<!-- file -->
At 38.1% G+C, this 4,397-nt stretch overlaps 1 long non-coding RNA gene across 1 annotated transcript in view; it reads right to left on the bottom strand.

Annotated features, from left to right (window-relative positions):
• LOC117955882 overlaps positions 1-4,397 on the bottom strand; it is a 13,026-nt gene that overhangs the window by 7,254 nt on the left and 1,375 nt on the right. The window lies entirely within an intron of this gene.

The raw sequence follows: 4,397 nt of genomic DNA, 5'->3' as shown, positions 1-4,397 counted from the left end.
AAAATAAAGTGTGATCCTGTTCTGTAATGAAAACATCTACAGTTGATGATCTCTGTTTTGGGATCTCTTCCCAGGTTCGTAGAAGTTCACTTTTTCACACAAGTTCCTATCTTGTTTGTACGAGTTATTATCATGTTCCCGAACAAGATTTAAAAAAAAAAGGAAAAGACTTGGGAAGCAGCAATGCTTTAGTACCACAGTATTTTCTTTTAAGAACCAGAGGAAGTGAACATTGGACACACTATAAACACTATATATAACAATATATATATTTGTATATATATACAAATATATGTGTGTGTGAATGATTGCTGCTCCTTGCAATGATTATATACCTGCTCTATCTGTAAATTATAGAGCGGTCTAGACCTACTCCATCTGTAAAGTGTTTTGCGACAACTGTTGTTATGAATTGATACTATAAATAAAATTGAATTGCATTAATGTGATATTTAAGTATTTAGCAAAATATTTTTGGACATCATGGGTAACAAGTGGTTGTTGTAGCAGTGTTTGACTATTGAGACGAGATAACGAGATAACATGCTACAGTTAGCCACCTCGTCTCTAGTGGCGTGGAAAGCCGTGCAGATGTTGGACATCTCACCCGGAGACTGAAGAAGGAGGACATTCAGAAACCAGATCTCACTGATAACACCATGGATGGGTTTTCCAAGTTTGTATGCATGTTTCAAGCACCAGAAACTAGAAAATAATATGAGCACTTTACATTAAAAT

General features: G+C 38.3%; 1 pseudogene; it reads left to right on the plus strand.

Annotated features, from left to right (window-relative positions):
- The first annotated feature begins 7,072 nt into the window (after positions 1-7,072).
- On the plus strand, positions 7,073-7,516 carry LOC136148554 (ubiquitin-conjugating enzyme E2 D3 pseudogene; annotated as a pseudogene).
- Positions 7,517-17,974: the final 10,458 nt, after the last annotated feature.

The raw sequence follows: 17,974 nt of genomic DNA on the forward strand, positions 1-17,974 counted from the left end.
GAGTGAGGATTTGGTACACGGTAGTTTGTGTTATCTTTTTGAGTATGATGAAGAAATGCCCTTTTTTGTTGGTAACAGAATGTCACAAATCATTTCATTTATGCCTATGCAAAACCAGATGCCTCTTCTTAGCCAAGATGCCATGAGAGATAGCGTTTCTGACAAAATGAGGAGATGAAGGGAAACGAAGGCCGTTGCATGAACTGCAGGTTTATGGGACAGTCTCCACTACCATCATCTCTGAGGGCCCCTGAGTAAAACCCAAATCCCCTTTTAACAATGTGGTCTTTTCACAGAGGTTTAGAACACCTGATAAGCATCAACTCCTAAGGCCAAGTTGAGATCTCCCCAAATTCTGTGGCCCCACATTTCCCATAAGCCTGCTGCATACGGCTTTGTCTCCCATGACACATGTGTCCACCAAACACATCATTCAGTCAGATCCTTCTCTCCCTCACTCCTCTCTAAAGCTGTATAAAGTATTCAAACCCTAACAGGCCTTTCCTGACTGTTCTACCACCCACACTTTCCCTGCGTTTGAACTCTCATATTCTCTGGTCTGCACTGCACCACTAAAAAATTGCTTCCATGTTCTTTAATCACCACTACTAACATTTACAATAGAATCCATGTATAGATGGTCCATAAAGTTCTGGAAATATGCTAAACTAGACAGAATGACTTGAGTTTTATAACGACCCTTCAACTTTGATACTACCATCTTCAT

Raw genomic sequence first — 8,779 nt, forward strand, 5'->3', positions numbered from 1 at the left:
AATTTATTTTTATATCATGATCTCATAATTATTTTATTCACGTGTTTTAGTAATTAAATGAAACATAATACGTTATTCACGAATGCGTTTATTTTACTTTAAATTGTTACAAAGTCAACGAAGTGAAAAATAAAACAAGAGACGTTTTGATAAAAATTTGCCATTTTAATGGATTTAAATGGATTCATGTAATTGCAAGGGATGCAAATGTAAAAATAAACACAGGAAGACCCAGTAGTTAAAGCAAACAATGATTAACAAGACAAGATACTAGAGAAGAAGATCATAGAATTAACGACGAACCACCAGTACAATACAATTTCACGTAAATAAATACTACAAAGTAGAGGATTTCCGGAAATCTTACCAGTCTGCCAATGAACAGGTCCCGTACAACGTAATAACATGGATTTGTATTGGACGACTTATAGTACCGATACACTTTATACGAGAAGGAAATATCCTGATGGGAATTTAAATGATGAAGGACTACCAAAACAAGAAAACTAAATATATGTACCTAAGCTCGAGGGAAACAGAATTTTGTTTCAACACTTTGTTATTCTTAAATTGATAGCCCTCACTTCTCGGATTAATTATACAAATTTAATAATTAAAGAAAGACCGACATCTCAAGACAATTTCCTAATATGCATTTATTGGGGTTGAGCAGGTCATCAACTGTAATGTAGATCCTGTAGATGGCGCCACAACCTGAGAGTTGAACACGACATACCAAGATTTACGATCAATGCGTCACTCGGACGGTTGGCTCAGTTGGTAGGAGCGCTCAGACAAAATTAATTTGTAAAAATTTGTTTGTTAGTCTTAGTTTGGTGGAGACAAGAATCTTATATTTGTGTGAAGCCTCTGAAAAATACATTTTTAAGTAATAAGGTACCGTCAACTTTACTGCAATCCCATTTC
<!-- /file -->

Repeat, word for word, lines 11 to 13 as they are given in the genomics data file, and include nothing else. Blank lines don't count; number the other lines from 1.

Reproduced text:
The raw sequence follows: 17,974 nt of genomic DNA on the forward strand, positions 1-17,974 counted from the left end.
GAGTGAGGATTTGGTACACGGTAGTTTGTGTTATCTTTTTGAGTATGATGAAGAAATGCCCTTTTTTGTTGGTAACAGAATGTCACAAATCATTTCATTTATGCCTATGCAAAACCAGATGCCTCTTCTTAGCCAAGATGCCATGAGAGATAGCGTTTCTGACAAAATGAGGAGATGAAGGGAAACGAAGGCCGTTGCATGAACTGCAGGTTTATGGGACAGTCTCCACTACCATCATCTCTGAGGGCCCCTGAGTAAAACCCAAATCCCCTTTTAACAATGTGGTCTTTTCACAGAGGTTTAGAACACCTGATAAGCATCAACTCCTAAGGCCAAGTTGAGATCTCCCCAAATTCTGTGGCCCCACATTTCCCATAAGCCTGCTGCATACGGCTTTGTCTCCCATGACACATGTGTCCACCAAACACATCATTCAGTCAGATCCTTCTCTCCCTCACTCCTCTCTAAAGCTGTATAAAGTATTCAAACCCTAACAGGCCTTTCCTGACTGTTCTACCACCCACACTTTCCCTGCGTTTGAACTCTCATATTCTCTGGTCTGCACTGCACCACTAAAAAATTGCTTCCATGTTCTTTAATCACCACTACTAACATTTACAATAGAATCCATGTATAGATGGTCCATAAAGTTCTGGAAATATGCTAAACTAGACAGAATGACTTGAGTTTTATAACGACCCTTCAACTTTGATACTACCATCTTCAT

Raw genomic sequence first — 8,779 nt, forward strand, 5'->3', positions numbered from 1 at the left: